On May 18th & 19th, 2017, EMMO held the Early Modern Manuscripts Online: New Directions in Teaching and Research conference at the Folger, in collaboration with the Folger Institute. This conference was a culmination of the project’s...
From: The Collation on 13 Jun 2017

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Notes on Post Tags Search

By default, this searches for any categories containing your search term: eg, Tudor will also find Tudors, Tudor History, etc. Check the 'exact' box to restrict searching to categories exactly matching your search. All searches are case-insensitive.

This is a search for tags/categories assigned to blog posts by their authors. The terminology used for post tags varies across different blog platforms, but WordPress tags and categories, Blogspot labels, and Tumblr tags are all included.

This search feature has a number of purposes:

1. to give site users improved access to the content EMC has been aggregating since August 2012, so they can look for bloggers posting on topics they're interested in, explore what's happening in the early modern blogosphere, and so on.

2. to facilitate and encourage the proactive use of post categories/tags by groups of bloggers with shared interests. All searches can be bookmarked for reference, making it possible to create useful resources of blogging about specific news, topics, conferences, etc, in a similar fashion to Twitter hashtags. Bloggers could agree on a shared tag for posts, or an event organiser could announce one in advance, as is often done with Twitter hashtags.

Caveats and Work in Progress

This does not search post content, and it will not find any informal keywords/hashtags within the body of posts.

If EMC doesn't find any <category> tags for a post in the RSS feed it is classified as uncategorized. These and any <category> 'uncategorized' from the feed are omitted from search results. (It should always be borne in mind that some bloggers never use any kind of category or tag at all.)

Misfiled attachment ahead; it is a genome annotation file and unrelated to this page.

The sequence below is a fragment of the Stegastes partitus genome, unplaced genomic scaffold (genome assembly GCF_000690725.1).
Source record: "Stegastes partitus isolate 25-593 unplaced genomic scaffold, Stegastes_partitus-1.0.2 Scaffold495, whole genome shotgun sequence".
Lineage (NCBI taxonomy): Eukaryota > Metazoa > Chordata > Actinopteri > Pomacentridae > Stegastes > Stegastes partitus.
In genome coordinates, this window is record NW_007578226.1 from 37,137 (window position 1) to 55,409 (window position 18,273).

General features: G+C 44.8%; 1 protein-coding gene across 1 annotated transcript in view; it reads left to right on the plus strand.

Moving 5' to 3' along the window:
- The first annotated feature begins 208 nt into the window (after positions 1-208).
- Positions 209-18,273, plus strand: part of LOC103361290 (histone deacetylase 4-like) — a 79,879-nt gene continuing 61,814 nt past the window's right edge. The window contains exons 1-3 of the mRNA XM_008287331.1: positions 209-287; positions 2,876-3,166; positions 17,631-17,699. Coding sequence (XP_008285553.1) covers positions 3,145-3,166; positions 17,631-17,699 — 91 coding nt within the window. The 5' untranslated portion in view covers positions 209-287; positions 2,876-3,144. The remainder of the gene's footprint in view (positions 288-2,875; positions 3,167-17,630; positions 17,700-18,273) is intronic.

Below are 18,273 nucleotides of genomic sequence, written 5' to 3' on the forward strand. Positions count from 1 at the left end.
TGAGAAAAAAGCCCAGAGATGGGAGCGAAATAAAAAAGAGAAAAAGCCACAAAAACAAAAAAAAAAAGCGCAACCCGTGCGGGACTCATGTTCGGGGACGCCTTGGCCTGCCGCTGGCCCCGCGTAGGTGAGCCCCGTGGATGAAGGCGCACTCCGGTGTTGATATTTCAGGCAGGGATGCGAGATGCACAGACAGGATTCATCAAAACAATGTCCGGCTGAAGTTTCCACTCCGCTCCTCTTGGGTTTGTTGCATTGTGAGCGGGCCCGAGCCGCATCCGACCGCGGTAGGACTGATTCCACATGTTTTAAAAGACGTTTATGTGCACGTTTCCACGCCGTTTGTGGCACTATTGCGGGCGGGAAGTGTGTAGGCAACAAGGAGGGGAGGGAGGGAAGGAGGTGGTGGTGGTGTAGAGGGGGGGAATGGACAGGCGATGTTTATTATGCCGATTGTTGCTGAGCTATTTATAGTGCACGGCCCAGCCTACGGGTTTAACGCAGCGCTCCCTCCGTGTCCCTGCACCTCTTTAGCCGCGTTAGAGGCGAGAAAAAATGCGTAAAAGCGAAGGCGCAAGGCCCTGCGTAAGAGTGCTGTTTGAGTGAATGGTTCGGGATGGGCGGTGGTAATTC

This will not be a 'real time' search, although EMC updates content every few hours so it's never very far behind events.

The search is at present quite basic and limited. I plan to add a number of more sophisticated features in the future including the ability to filter by blog tags and by dates. I may also introduce RSS feeds for search queries at some point.

Constructing Search Query URLs

If you'd like to use an event tag, it's possible to work out in advance what the URL will be, without needing to visit EMC and run the search manually (though you might be advised to check it works!). But you'll need to use URL encoding as appropriate for any spaces or punctuation in the tag (so it might be a good idea to avoid them).

This is the basic structure:

http://emc.historycarnival.org/searchcat?s={search term or phrase}

For example, the URL for a simple search for categories containing London:

http://emc.historycarnival.org/searchcat?s=london

The URL for a search for the exact category Gunpowder Plot:

http://emc.historycarnival.org/searchcat?s=Gunpowder%20Plot&exact=on

In this more complex URL, %20 is the URL encoding for a space between words and &exact=on adds the exact category requirement.

I'll do my best to ensure that the basic URL construction (searchcat?s=...) is stable and persistent as long as the site is around.